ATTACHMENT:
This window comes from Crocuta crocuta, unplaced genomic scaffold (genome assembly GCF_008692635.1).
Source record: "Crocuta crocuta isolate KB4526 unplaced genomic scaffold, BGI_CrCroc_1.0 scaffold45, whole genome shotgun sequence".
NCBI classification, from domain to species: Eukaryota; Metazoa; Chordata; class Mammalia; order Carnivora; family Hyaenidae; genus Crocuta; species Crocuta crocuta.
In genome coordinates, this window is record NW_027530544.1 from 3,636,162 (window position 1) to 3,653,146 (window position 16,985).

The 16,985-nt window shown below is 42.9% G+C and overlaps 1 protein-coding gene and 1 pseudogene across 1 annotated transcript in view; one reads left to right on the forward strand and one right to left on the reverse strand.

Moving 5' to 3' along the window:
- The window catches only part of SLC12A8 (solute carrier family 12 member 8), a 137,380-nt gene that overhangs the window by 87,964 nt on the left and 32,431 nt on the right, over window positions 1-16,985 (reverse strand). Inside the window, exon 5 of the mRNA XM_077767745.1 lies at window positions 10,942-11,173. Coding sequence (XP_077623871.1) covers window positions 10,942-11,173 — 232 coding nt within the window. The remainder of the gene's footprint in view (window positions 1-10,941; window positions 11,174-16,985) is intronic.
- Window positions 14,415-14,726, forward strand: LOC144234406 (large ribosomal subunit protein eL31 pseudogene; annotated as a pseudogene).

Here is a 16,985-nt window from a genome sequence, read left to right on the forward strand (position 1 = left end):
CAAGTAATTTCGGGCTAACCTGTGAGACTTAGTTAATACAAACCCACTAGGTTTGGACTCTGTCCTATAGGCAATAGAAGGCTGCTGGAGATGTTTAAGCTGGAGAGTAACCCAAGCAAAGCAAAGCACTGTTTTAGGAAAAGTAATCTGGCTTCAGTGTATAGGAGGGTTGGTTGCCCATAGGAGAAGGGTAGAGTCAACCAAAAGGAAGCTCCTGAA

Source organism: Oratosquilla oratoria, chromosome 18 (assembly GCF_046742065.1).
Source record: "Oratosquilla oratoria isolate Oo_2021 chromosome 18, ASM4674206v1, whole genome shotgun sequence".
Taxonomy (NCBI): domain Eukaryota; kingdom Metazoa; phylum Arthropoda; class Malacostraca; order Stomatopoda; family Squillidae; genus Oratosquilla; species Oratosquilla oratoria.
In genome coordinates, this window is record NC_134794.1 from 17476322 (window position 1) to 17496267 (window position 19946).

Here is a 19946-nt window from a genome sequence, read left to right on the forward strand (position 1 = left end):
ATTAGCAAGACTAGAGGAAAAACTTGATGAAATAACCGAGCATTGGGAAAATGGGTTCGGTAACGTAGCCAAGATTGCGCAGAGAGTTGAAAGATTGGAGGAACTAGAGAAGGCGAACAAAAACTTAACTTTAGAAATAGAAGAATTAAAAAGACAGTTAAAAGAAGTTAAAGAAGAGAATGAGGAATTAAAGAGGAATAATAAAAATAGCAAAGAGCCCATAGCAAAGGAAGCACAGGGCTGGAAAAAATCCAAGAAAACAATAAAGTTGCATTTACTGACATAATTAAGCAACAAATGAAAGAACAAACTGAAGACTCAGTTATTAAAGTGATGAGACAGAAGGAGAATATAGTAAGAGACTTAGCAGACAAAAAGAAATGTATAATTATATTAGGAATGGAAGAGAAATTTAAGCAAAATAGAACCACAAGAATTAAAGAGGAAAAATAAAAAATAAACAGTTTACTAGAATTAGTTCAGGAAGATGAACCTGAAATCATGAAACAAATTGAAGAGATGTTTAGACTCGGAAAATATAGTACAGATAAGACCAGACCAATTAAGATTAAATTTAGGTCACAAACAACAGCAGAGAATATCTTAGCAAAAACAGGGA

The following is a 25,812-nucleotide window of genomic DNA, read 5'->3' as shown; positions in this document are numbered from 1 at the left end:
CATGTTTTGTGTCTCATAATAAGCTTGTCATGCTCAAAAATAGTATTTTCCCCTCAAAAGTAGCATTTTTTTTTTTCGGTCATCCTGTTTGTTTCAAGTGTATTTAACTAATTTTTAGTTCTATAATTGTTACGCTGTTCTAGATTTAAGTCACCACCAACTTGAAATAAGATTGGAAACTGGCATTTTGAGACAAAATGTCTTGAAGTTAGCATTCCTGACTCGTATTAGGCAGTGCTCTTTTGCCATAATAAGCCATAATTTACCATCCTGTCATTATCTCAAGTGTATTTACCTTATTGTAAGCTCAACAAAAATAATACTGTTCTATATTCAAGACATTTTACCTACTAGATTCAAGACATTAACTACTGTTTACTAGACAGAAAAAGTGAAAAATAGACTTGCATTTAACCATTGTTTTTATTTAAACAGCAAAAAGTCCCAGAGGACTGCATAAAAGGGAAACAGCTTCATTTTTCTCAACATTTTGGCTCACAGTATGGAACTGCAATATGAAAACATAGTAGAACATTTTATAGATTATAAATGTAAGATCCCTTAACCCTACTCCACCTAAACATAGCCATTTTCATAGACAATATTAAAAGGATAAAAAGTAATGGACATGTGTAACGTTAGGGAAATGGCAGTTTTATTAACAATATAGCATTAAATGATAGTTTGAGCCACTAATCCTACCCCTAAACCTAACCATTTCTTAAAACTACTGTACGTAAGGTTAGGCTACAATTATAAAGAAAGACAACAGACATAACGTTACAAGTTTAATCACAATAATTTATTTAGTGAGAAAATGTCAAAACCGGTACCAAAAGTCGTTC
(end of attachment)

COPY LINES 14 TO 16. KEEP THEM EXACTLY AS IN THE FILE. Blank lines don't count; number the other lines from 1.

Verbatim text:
In genome coordinates, this window is record NC_134794.1 from 17476322 (window position 1) to 17496267 (window position 19946).

Here is a 19946-nt window from a genome sequence, read left to right on the forward strand (position 1 = left end):
ATTAGCAAGACTAGAGGAAAAACTTGATGAAATAACCGAGCATTGGGAAAATGGGTTCGGTAACGTAGCCAAGATTGCGCAGAGAGTTGAAAGATTGGAGGAACTAGAGAAGGCGAACAAAAACTTAACTTTAGAAATAGAAGAATTAAAAAGACAGTTAAAAGAAGTTAAAGAAGAGAATGAGGAATTAAAGAGGAATAATAAAAATAGCAAAGAGCCCATAGCAAAGGAAGCACAGGGCTGGAAAAAATCCAAGAAAACAATAAAGTTGCATTTACTGACATAATTAAGCAACAAATGAAAGAACAAACTGAAGACTCAGTTATTAAAGTGATGAGACAGAAGGAGAATATAGTAAGAGACTTAGCAGACAAAAAGAAATGTATAATTATATTAGGAATGGAAGAGAAATTTAAGCAAAATAGAACCACAAGAATTAAAGAGGAAAAATAAAAAATAAACAGTTTACTAGAATTAGTTCAGGAAGATGAACCTGAAATCATGAAACAAATTGAAGAGATGTTTAGACTCGGAAAATATAGTACAGATAAGACCAGACCAATTAAGATTAAATTTAGGTCACAAACAACAGCAGAGAATATCTTAGCAAAAACAGGGA